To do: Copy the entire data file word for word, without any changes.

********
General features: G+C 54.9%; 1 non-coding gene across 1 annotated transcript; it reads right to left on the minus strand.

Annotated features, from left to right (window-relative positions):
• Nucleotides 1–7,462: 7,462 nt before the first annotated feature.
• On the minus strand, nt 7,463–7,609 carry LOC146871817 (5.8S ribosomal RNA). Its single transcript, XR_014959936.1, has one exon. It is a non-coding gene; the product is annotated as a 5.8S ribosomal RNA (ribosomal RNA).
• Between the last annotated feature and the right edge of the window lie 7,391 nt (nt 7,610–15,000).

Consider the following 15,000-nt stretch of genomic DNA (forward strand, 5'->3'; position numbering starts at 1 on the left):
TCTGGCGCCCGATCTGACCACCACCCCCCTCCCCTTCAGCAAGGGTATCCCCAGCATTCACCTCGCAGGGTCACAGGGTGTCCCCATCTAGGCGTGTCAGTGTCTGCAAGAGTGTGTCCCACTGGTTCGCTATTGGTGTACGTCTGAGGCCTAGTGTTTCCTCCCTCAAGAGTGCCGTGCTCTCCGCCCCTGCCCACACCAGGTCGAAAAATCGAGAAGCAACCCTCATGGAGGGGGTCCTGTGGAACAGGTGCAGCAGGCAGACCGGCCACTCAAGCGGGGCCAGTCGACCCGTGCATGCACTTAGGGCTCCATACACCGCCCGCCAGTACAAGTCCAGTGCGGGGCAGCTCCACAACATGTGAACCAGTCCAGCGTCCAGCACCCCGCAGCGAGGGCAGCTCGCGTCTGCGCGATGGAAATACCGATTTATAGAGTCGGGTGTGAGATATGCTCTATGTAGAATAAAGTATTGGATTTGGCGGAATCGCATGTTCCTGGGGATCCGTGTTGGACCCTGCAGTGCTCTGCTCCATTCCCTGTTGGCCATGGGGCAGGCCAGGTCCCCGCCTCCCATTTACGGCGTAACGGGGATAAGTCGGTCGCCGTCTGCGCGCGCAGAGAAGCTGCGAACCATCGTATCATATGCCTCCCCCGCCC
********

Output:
General features: G+C 54.9%; 1 non-coding gene across 1 annotated transcript; it reads right to left on the minus strand.

Annotated features, from left to right (window-relative positions):
• Nucleotides 1–7,462: 7,462 nt before the first annotated feature.
• On the minus strand, nt 7,463–7,609 carry LOC146871817 (5.8S ribosomal RNA). Its single transcript, XR_014959936.1, has one exon. It is a non-coding gene; the product is annotated as a 5.8S ribosomal RNA (ribosomal RNA).
• Between the last annotated feature and the right edge of the window lie 7,391 nt (nt 7,610–15,000).

Consider the following 15,000-nt stretch of genomic DNA (forward strand, 5'->3'; position numbering starts at 1 on the left):
TCTGGCGCCCGATCTGACCACCACCCCCCTCCCCTTCAGCAAGGGTATCCCCAGCATTCACCTCGCAGGGTCACAGGGTGTCCCCATCTAGGCGTGTCAGTGTCTGCAAGAGTGTGTCCCACTGGTTCGCTATTGGTGTACGTCTGAGGCCTAGTGTTTCCTCCCTCAAGAGTGCCGTGCTCTCCGCCCCTGCCCACACCAGGTCGAAAAATCGAGAAGCAACCCTCATGGAGGGGGTCCTGTGGAACAGGTGCAGCAGGCAGACCGGCCACTCAAGCGGGGCCAGTCGACCCGTGCATGCACTTAGGGCTCCATACACCGCCCGCCAGTACAAGTCCAGTGCGGGGCAGCTCCACAACATGTGAACCAGTCCAGCGTCCAGCACCCCGCAGCGAGGGCAGCTCGCGTCTGCGCGATGGAAATACCGATTTATAGAGTCGGGTGTGAGATATGCTCTATGTAGAATAAAGTATTGGATTTGGCGGAATCGCATGTTCCTGGGGATCCGTGTTGGACCCTGCAGTGCTCTGCTCCATTCCCTGTTGGCCATGGGGCAGGCCAGGTCCCCGCCTCCCATTTACGGCGTAACGGGGATAAGTCGGTCGCCGTCTGCGCGCGCAGAGAAGCTGCGAACCATCGTATCATATGCCTCCCCCGCCC